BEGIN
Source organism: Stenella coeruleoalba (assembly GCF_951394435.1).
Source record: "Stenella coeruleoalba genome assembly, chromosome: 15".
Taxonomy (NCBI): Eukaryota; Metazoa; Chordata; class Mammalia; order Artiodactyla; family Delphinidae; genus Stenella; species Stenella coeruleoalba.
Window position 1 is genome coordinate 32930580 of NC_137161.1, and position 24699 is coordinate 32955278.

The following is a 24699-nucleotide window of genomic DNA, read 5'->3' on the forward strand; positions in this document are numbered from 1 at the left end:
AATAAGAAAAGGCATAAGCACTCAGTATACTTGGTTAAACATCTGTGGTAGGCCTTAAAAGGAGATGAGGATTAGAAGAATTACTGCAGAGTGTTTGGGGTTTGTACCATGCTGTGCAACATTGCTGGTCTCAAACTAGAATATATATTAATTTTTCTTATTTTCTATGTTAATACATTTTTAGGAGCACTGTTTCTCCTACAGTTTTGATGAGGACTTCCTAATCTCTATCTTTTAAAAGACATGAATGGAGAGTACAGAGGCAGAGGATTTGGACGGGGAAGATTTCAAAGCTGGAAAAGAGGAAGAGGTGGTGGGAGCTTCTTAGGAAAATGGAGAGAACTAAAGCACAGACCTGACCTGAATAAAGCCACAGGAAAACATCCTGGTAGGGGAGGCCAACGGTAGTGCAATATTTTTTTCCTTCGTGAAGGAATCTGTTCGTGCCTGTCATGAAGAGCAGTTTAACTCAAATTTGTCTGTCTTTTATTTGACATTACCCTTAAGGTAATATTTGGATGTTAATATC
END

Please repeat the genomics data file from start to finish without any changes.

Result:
Source organism: Stenella coeruleoalba (assembly GCF_951394435.1).
Source record: "Stenella coeruleoalba genome assembly, chromosome: 15".
Taxonomy (NCBI): Eukaryota; Metazoa; Chordata; class Mammalia; order Artiodactyla; family Delphinidae; genus Stenella; species Stenella coeruleoalba.
Window position 1 is genome coordinate 32930580 of NC_137161.1, and position 24699 is coordinate 32955278.

The following is a 24699-nucleotide window of genomic DNA, read 5'->3' on the forward strand; positions in this document are numbered from 1 at the left end:
AATAAGAAAAGGCATAAGCACTCAGTATACTTGGTTAAACATCTGTGGTAGGCCTTAAAAGGAGATGAGGATTAGAAGAATTACTGCAGAGTGTTTGGGGTTTGTACCATGCTGTGCAACATTGCTGGTCTCAAACTAGAATATATATTAATTTTTCTTATTTTCTATGTTAATACATTTTTAGGAGCACTGTTTCTCCTACAGTTTTGATGAGGACTTCCTAATCTCTATCTTTTAAAAGACATGAATGGAGAGTACAGAGGCAGAGGATTTGGACGGGGAAGATTTCAAAGCTGGAAAAGAGGAAGAGGTGGTGGGAGCTTCTTAGGAAAATGGAGAGAACTAAAGCACAGACCTGACCTGAATAAAGCCACAGGAAAACATCCTGGTAGGGGAGGCCAACGGTAGTGCAATATTTTTTTCCTTCGTGAAGGAATCTGTTCGTGCCTGTCATGAAGAGCAGTTTAACTCAAATTTGTCTGTCTTTTATTTGACATTACCCTTAAGGTAATATTTGGATGTTAATATC